Oscar nominations 2022: Streaming takes center stage during the awards’ biggest test yet

The 94th Academy Award nominations were released on Tuesday. The full list of nominations is a strange mix of questionable picks haunted by a long list of snubs.

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The 94th Oscar nominations saw academy voters recognize streaming services, with Netflix, Amazon and Apple TV+ receiving close to 40 nominations. (Image courtesy of Kirsty Griffin/Netflix)

JP Pak and Nicolas Pedrero-Setzer

In an attempt to celebrate 2021’s lethargic return to theatrical moviegoing, Oscar voters chose to recognize streaming services’ growing command of the film industry. Together, Netflix, Amazon Prime Video and Apple TV+ received close to 40 nominations — 27 went to Netflix alone.

As with any Academy Awards cycle, this year’s nominations certainly contain many surprises. Some suggest that the academy is evolving to a more inclusive state. The four nominations Japanese filmmaker Ryusuke Hamaguchi’s three-hour masterpiece “Drive My Car” received mark an important step in Hollywood’s acceptance of international film. 

But the nominations also include controversial picks and missed opportunities. While Hamaguchi’s four nominations are a huge step for international filmmakers, the academy overlooked a number of stellar non-American actors; most notably, Renate Reinsve, whose performance in “The Worst Person in the World” would single handedly define the careers of most American actresses working today. Also notable are the four nominations spent on Netflix’s “Don’t Look Up,” Adam McKay’s climate satire whose lack of nuance and inconsistent humor made it one of the most poorly reviewed films of the year. 

Despite a notable absence of low box office performers (see Best Picture), the academy’s documented efforts to expand and diversify its membership seem to be inciting some kind of change in voting processes. But, after 2021’s utterly abysmal Oscar rating — including an all-time-low in viewership — even the democratization of its voting body may not be enough to halt its descent from cultural relevancy. 

This year’s show, which ABC will air on March 27, marks an important test for the organization’s staying power in the hearts of its fading audience.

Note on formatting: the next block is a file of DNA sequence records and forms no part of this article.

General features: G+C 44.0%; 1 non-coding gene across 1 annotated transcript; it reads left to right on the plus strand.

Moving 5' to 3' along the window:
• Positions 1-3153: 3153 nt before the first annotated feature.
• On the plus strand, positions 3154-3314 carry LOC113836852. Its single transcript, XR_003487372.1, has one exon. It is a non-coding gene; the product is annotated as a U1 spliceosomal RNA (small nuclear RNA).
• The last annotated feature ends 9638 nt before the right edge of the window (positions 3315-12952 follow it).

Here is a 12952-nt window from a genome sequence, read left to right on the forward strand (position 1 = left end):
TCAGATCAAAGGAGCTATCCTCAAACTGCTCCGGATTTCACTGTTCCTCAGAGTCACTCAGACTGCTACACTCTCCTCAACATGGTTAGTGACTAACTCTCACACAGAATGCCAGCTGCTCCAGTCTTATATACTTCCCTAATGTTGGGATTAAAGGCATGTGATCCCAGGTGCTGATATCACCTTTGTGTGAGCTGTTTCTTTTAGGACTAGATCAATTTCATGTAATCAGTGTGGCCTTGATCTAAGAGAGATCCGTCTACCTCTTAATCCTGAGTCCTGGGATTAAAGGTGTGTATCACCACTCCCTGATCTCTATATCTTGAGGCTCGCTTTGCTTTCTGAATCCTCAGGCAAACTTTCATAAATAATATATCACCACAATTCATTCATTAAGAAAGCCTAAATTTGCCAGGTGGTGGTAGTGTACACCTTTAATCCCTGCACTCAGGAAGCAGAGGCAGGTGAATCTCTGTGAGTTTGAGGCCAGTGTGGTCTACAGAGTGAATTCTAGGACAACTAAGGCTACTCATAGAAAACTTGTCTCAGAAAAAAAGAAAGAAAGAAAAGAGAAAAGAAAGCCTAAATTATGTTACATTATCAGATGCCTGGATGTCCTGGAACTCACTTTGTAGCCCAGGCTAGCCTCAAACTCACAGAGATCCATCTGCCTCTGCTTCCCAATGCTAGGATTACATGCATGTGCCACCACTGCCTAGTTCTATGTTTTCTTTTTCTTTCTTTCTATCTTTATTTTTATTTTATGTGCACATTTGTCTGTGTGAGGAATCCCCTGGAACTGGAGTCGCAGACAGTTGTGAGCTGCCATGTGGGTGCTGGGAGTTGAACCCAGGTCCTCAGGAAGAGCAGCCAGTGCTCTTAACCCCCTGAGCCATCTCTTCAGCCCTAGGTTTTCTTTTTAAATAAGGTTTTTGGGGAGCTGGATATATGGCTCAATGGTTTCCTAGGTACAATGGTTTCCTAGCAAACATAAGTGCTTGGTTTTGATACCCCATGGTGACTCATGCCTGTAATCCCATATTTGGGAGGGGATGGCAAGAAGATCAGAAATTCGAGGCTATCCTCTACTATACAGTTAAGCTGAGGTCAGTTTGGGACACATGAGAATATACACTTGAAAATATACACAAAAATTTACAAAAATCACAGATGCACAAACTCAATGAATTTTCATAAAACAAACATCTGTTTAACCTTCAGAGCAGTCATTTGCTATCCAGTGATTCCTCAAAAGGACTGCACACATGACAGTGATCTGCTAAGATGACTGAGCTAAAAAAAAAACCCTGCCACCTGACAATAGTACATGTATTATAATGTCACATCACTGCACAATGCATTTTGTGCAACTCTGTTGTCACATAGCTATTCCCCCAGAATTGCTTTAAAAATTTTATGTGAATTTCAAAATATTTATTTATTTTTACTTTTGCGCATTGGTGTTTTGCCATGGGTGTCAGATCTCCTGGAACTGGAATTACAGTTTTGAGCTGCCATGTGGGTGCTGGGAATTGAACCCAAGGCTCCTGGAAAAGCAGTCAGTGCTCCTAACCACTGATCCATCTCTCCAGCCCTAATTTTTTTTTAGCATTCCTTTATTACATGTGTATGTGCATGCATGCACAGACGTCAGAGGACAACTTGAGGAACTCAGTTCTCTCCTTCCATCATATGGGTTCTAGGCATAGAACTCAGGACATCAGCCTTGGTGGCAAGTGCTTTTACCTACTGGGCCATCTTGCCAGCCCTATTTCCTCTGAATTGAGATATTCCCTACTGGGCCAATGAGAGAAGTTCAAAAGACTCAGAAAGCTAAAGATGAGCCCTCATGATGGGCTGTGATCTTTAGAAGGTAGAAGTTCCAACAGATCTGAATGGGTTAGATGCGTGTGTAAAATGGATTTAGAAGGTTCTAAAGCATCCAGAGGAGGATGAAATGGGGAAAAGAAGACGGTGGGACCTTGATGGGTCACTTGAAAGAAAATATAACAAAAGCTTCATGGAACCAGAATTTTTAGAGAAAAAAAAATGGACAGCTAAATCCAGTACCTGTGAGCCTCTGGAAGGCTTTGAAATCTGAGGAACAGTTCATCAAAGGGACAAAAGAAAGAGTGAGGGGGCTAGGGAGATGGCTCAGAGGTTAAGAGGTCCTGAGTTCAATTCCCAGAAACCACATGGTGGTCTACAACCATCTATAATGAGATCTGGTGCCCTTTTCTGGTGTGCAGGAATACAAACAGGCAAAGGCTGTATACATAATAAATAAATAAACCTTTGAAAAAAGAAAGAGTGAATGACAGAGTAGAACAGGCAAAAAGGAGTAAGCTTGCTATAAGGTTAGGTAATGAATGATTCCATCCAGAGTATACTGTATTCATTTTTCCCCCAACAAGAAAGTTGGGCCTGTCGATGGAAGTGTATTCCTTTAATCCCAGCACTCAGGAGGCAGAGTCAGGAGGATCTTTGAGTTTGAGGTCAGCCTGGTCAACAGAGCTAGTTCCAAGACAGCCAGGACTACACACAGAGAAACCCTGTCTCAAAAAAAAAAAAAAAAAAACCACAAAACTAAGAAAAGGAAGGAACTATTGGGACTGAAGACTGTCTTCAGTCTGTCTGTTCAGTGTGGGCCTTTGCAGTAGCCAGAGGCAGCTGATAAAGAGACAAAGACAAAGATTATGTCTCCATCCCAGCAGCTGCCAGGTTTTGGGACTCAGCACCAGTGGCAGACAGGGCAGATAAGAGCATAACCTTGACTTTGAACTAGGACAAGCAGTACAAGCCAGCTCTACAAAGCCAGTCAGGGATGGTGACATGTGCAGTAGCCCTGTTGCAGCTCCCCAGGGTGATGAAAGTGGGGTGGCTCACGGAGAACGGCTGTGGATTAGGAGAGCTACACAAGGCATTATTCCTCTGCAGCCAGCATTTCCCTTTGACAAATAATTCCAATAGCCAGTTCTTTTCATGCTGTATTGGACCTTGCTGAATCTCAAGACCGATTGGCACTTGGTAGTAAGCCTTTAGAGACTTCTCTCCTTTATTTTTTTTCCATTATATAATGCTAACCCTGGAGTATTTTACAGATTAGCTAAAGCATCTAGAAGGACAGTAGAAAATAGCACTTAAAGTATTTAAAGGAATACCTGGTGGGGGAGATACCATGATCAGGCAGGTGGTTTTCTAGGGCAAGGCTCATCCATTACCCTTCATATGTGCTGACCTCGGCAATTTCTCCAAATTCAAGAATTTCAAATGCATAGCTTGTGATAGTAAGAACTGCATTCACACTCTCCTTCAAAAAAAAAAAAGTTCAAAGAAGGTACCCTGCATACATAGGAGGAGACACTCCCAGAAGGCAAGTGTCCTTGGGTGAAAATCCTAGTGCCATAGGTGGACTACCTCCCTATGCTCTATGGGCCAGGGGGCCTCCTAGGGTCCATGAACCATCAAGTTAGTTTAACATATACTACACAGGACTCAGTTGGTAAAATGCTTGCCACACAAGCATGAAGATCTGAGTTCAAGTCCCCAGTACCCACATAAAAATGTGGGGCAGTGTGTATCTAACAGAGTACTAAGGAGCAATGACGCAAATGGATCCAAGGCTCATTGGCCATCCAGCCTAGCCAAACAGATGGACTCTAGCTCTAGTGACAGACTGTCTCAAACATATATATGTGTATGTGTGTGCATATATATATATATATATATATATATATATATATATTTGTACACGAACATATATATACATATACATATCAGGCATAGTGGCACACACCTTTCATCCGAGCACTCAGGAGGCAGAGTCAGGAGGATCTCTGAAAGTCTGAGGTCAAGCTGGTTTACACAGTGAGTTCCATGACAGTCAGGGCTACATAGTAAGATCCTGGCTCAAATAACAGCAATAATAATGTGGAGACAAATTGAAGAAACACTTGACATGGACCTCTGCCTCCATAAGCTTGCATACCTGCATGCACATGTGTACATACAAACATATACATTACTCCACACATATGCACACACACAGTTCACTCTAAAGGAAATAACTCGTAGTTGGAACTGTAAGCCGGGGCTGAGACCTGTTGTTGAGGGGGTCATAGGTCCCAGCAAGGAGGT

Jane Campion’s “The Power of the Dog” leads this year’s nominations with 12. “The Power of the Dog” is Campion’s first film in 13 years and although she kept busy working in the world of television, her latest film is a welcome reminder of her cinematic prowess and fascinating ability to create smart, bone-chilling critiques of masculinity. That being said, it remains a sad fact that Campion is the only woman nominated for best director this year. 

The complete dismissal of the Palme d’Or winning “Titane” encapsulates the Oscars’ archaic sensibilities best. The fact that Julia Ducournau would not get a Best Director nomination after crafting one of the craziest and most talked about films of the year is absolutely baffling. Its lack of a nomination in the Best International Feature category drives this point even further. 

With that said, 2022 has proven a strong year for foreign films. Ryusuke Hamaguchi’s “Drive My Car” garnered four nominations, including Best Picture and Best Director. Meanwhile, Jonas Poher Rasmussen’s “Flee,” an animated documentary about a man who fled from Afghanistan to Denmark, received three nominations for Best Documentary, Animated Feature and International Feature. 

The rest of this year’s nominations showcase a strange mix of films including nostalgia pieces by aging white directors such as “Belfast” and “West Side Story,” critically condemned films like “Don’t Look Up” and “Free Guy,” and films by your usual suspects: Paul Thomas Anderson, Joel Coen and Guillermo del Toro. Not much has changed at the Oscars, as their nominations continue highlighting prosaic works by male directors, shunning foreign new talent and reinforcing the severity of Hollywood’s gender representation. 

The full list of nominations can be found on the Academy Awards website.

Contact JP Pak & Nicolas Pedrero-Setzer at [email protected]